In the course of carrying out works on private land fronting the Maroochy River on the Sunshine Coast, a company deposited waste building material and fill over an area of low lying land on the property and an adjacent wetland area.
Following a complaint from the public, the Queensland Boating and Fisheries Patrol (QBFP) commenced an investigation and identified that the filling resulted in the damage or destruction of marine plants over an area of more than 620 square metres of land.
Under the Fisheries Act 1994 (the Act), all marine plants are protected, with the Act prohibiting the destruction, damage or removal of marine plants without prior approval. This protection applies to all marine plants whether on private or public land.
As the company did not have any relevant approval for the destruction of the marine plants, the QBFP prosecuted the company for the unlawful damage of the marine plants in the Maroochydore Magistrates Court.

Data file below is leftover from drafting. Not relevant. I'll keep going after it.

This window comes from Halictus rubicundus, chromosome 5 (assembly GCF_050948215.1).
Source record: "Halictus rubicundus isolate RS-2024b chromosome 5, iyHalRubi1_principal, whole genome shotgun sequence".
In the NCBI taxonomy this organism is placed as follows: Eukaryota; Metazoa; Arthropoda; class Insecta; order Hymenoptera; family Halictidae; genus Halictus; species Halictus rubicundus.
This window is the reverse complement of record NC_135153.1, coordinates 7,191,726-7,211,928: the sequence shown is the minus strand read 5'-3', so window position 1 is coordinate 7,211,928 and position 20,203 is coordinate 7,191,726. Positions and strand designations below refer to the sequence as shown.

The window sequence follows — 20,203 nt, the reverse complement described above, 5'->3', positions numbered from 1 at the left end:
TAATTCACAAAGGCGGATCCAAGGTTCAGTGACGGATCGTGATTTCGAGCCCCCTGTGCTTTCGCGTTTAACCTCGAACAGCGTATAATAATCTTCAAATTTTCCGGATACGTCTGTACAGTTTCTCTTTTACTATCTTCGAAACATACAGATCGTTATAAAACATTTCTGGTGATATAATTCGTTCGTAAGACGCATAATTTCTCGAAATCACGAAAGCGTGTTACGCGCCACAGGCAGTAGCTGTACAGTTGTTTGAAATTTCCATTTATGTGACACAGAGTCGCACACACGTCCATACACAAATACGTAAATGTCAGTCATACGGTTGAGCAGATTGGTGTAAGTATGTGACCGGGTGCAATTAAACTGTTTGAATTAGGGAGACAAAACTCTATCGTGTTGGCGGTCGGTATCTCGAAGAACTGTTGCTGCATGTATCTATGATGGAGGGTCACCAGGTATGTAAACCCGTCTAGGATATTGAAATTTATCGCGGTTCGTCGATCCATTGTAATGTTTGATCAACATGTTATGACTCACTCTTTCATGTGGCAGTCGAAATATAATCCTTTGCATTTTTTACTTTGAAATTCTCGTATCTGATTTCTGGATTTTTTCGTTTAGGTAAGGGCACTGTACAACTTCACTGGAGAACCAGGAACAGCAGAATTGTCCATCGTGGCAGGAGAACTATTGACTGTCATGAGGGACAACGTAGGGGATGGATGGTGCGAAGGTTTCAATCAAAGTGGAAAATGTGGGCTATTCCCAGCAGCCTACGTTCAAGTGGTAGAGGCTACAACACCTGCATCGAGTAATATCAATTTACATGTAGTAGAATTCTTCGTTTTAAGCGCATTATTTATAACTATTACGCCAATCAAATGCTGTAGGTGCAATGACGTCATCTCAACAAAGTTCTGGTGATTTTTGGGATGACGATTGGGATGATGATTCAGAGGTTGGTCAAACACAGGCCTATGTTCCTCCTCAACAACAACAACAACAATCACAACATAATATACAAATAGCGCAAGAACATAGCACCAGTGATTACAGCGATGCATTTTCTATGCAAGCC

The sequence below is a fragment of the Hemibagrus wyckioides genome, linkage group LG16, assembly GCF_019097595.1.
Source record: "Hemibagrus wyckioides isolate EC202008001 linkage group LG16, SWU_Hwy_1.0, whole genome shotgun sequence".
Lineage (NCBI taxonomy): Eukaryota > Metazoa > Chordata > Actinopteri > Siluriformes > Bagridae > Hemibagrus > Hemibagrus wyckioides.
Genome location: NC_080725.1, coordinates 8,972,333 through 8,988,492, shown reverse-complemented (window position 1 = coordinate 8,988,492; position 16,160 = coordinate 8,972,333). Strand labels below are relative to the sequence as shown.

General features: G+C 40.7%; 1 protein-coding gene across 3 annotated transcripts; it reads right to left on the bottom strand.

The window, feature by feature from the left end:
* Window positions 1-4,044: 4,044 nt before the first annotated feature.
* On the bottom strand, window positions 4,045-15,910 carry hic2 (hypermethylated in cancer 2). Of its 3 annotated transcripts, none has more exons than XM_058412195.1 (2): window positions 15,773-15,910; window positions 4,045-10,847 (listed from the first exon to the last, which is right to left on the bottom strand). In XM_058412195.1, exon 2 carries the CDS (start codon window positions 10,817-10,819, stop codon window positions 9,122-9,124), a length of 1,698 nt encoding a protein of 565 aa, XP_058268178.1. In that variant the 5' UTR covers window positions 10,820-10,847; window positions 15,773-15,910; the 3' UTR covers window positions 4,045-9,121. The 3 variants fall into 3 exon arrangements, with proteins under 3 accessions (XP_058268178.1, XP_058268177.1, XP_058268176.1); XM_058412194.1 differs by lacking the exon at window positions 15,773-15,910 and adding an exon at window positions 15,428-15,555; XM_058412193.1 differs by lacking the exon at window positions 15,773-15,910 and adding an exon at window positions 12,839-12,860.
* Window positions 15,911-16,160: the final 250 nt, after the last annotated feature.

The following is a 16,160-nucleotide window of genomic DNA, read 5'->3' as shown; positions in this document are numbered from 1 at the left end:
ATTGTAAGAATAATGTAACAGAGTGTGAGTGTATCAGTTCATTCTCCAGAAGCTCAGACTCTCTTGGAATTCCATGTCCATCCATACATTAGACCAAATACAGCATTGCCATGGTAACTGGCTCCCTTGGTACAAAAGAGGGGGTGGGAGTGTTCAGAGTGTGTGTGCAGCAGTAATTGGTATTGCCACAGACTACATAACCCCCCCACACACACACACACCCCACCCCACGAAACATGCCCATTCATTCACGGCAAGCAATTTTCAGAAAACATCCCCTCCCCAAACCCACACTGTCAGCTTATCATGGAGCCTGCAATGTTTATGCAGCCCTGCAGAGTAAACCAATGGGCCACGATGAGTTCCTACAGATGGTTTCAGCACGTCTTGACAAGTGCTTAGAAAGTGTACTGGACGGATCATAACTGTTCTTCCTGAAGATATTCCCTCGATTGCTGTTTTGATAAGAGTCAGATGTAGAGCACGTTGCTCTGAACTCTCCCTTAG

The Court imposed a fine on the company of more than $29,000. This penalty took into account both the ecological and cultural heritage damage caused by the unlawful damage of the marine plants.
In particular, in addition to the important role that marine plants provide in relation to fish habitat, the Court had regard to submissions that the clearing also caused damage to the rights of the traditional owners, being the Kabi Kabi, who are the recognised native title holders.
Works on land can be subject to a wide range of regulation and approval requirements. In addition to typical local government approvals, works may also be subject to a range of State government approvals. Landowners and persons carrying out works need to ensure that all necessary approvals are sought and obtained before carrying out works and substantial penalties apply for unlawful works.